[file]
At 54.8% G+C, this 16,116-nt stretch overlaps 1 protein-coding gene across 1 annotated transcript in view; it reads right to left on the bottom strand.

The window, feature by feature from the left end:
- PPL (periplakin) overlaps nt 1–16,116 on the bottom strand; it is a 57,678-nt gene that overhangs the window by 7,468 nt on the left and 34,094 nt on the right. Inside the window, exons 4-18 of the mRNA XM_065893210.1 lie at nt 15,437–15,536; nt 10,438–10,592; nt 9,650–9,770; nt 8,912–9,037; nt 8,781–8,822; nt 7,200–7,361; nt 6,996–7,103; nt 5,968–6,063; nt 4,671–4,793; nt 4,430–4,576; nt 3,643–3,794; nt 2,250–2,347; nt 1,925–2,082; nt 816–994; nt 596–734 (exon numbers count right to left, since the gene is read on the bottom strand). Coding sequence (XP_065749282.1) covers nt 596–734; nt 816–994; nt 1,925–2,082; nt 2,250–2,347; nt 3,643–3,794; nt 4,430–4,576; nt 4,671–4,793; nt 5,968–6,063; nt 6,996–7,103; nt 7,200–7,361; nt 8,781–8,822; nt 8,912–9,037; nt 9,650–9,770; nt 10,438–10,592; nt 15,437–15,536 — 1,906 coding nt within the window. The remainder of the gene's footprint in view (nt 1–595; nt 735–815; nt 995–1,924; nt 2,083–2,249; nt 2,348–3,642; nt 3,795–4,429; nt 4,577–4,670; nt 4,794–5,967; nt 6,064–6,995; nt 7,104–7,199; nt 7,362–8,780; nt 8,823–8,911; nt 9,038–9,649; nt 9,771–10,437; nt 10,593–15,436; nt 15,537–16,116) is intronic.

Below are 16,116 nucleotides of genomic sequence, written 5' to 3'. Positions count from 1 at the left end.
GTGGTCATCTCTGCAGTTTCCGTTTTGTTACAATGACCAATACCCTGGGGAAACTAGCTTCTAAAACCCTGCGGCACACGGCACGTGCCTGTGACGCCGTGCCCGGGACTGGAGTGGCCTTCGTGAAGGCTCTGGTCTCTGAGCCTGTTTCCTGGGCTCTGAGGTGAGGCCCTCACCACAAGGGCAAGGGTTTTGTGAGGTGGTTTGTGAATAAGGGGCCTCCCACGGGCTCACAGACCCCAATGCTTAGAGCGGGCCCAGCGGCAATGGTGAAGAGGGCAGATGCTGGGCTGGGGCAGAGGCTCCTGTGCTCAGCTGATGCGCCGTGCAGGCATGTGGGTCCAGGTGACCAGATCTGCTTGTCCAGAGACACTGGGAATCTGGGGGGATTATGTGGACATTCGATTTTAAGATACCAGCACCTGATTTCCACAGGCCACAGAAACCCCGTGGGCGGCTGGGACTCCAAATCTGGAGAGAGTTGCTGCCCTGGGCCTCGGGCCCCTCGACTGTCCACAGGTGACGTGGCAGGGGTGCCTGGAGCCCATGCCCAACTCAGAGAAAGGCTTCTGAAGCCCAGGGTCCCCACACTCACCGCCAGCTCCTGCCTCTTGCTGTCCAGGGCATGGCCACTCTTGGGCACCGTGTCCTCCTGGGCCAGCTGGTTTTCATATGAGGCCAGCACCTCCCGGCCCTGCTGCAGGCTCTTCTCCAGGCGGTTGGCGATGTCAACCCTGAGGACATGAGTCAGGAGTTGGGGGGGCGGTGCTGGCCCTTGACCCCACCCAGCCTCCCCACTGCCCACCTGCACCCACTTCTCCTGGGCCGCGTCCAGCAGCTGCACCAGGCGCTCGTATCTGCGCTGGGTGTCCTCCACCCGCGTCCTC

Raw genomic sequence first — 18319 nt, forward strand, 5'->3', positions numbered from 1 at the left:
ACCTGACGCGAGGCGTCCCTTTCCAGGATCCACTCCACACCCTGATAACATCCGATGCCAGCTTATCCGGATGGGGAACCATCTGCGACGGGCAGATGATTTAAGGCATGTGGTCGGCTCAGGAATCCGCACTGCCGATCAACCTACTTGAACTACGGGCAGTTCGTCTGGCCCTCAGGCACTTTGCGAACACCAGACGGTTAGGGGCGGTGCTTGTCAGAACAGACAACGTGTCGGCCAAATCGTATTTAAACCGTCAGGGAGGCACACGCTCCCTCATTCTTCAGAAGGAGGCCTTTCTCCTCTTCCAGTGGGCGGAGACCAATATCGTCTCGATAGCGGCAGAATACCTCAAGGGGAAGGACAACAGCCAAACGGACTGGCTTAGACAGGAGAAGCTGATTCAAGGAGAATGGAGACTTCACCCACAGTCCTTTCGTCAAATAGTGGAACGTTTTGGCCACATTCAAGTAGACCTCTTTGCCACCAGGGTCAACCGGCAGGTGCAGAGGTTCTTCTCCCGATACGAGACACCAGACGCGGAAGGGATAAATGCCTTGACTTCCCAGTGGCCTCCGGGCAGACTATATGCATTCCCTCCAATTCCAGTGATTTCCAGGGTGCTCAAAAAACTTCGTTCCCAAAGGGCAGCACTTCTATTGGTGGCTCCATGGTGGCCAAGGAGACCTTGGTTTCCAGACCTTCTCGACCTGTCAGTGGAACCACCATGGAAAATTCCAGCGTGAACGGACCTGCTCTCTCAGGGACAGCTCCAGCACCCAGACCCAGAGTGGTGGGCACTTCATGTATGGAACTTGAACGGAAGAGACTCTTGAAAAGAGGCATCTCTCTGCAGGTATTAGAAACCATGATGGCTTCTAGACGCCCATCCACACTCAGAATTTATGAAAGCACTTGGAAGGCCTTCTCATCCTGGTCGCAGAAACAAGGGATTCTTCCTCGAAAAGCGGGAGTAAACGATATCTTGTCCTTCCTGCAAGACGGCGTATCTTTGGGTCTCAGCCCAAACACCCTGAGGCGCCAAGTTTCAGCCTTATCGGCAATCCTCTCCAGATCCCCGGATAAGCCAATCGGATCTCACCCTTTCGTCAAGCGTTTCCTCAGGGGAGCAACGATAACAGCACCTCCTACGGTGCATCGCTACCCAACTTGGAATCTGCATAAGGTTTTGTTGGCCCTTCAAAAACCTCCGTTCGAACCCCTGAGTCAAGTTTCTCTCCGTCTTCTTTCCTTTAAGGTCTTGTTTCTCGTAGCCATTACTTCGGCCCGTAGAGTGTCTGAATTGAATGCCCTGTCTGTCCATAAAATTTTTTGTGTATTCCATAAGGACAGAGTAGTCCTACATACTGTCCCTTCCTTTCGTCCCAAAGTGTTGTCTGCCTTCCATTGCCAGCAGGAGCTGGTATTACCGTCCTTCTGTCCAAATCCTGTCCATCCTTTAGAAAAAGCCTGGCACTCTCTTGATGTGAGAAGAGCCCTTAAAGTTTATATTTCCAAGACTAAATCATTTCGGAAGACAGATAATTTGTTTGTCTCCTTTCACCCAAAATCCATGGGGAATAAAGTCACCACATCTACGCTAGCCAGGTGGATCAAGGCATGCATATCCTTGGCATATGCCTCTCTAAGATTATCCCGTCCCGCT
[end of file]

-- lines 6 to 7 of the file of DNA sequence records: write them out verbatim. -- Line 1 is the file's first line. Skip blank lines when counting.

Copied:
Raw genomic sequence first — 18319 nt, forward strand, 5'->3', positions numbered from 1 at the left:
ACCTGACGCGAGGCGTCCCTTTCCAGGATCCACTCCACACCCTGATAACATCCGATGCCAGCTTATCCGGATGGGGAACCATCTGCGACGGGCAGATGATTTAAGGCATGTGGTCGGCTCAGGAATCCGCACTGCCGATCAACCTACTTGAACTACGGGCAGTTCGTCTGGCCCTCAGGCACTTTGCGAACACCAGACGGTTAGGGGCGGTGCTTGTCAGAACAGACAACGTGTCGGCCAAATCGTATTTAAACCGTCAGGGAGGCACACGCTCCCTCATTCTTCAGAAGGAGGCCTTTCTCCTCTTCCAGTGGGCGGAGACCAATATCGTCTCGATAGCGGCAGAATACCTCAAGGGGAAGGACAACAGCCAAACGGACTGGCTTAGACAGGAGAAGCTGATTCAAGGAGAATGGAGACTTCACCCACAGTCCTTTCGTCAAATAGTGGAACGTTTTGGCCACATTCAAGTAGACCTCTTTGCCACCAGGGTCAACCGGCAGGTGCAGAGGTTCTTCTCCCGATACGAGACACCAGACGCGGAAGGGATAAATGCCTTGACTTCCCAGTGGCCTCCGGGCAGACTATATGCATTCCCTCCAATTCCAGTGATTTCCAGGGTGCTCAAAAAACTTCGTTCCCAAAGGGCAGCACTTCTATTGGTGGCTCCATGGTGGCCAAGGAGACCTTGGTTTCCAGACCTTCTCGACCTGTCAGTGGAACCACCATGGAAAATTCCAGCGTGAACGGACCTGCTCTCTCAGGGACAGCTCCAGCACCCAGACCCAGAGTGGTGGGCACTTCATGTATGGAACTTGAACGGAAGAGACTCTTGAAAAGAGGCATCTCTCTGCAGGTATTAGAAACCATGATGGCTTCTAGACGCCCATCCACACTCAGAATTTATGAAAGCACTTGGAAGGCCTTCTCATCCTGGTCGCAGAAACAAGGGATTCTTCCTCGAAAAGCGGGAGTAAACGATATCTTGTCCTTCCTGCAAGACGGCGTATCTTTGGGTCTCAGCCCAAACACCCTGAGGCGCCAAGTTTCAGCCTTATCGGCAATCCTCTCCAGATCCCCGGATAAGCCAATCGGATCTCACCCTTTCGTCAAGCGTTTCCTCAGGGGAGCAACGATAACAGCACCTCCTACGGTGCATCGCTACCCAACTTGGAATCTGCATAAGGTTTTGTTGGCCCTTCAAAAACCTCCGTTCGAACCCCTGAGTCAAGTTTCTCTCCGTCTTCTTTCCTTTAAGGTCTTGTTTCTCGTAGCCATTACTTCGGCCCGTAGAGTGTCTGAATTGAATGCCCTGTCTGTCCATAAAATTTTTTGTGTATTCCATAAGGACAGAGTAGTCCTACATACTGTCCCTTCCTTTCGTCCCAAAGTGTTGTCTGCCTTCCATTGCCAGCAGGAGCTGGTATTACCGTCCTTCTGTCCAAATCCTGTCCATCCTTTAGAAAAAGCCTGGCACTCTCTTGATGTGAGAAGAGCCCTTAAAGTTTATATTTCCAAGACTAAATCATTTCGGAAGACAGATAATTTGTTTGTCTCCTTTCACCCAAAATCCATGGGGAATAAAGTCACCACATCTACGCTAGCCAGGTGGATCAAGGCATGCATATCCTTGGCATATGCCTCTCTAAGATTATCCCGTCCCGCT